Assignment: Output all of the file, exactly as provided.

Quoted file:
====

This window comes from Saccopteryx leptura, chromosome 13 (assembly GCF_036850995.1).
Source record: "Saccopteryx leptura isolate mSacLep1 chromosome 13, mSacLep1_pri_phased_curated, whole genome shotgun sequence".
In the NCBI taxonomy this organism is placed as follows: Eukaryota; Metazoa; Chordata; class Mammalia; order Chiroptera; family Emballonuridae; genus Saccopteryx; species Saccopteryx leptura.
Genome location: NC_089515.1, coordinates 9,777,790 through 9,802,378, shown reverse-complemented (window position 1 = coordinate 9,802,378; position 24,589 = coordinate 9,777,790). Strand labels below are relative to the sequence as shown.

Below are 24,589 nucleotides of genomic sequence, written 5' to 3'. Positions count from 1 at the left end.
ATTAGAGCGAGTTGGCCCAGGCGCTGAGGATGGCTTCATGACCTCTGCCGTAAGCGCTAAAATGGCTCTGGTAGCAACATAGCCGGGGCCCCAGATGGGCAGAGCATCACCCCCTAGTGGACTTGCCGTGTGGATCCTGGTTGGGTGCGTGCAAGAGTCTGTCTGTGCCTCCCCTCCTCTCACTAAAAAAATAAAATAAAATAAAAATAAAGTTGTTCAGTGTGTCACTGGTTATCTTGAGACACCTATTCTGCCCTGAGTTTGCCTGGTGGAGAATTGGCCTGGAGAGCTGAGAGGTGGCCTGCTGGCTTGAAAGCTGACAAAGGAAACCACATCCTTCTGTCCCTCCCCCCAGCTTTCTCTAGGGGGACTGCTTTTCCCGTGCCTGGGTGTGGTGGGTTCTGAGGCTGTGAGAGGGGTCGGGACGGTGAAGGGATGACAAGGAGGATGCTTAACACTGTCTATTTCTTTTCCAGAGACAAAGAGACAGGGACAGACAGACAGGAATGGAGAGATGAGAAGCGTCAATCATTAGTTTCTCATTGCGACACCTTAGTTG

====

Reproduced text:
This window comes from Saccopteryx leptura, chromosome 13 (assembly GCF_036850995.1).
Source record: "Saccopteryx leptura isolate mSacLep1 chromosome 13, mSacLep1_pri_phased_curated, whole genome shotgun sequence".
In the NCBI taxonomy this organism is placed as follows: Eukaryota; Metazoa; Chordata; class Mammalia; order Chiroptera; family Emballonuridae; genus Saccopteryx; species Saccopteryx leptura.
Genome location: NC_089515.1, coordinates 9,777,790 through 9,802,378, shown reverse-complemented (window position 1 = coordinate 9,802,378; position 24,589 = coordinate 9,777,790). Strand labels below are relative to the sequence as shown.

Below are 24,589 nucleotides of genomic sequence, written 5' to 3'. Positions count from 1 at the left end.
ATTAGAGCGAGTTGGCCCAGGCGCTGAGGATGGCTTCATGACCTCTGCCGTAAGCGCTAAAATGGCTCTGGTAGCAACATAGCCGGGGCCCCAGATGGGCAGAGCATCACCCCCTAGTGGACTTGCCGTGTGGATCCTGGTTGGGTGCGTGCAAGAGTCTGTCTGTGCCTCCCCTCCTCTCACTAAAAAAATAAAATAAAATAAAAATAAAGTTGTTCAGTGTGTCACTGGTTATCTTGAGACACCTATTCTGCCCTGAGTTTGCCTGGTGGAGAATTGGCCTGGAGAGCTGAGAGGTGGCCTGCTGGCTTGAAAGCTGACAAAGGAAACCACATCCTTCTGTCCCTCCCCCCAGCTTTCTCTAGGGGGACTGCTTTTCCCGTGCCTGGGTGTGGTGGGTTCTGAGGCTGTGAGAGGGGTCGGGACGGTGAAGGGATGACAAGGAGGATGCTTAACACTGTCTATTTCTTTTCCAGAGACAAAGAGACAGGGACAGACAGACAGGAATGGAGAGATGAGAAGCGTCAATCATTAGTTTCTCATTGCGACACCTTAGTTG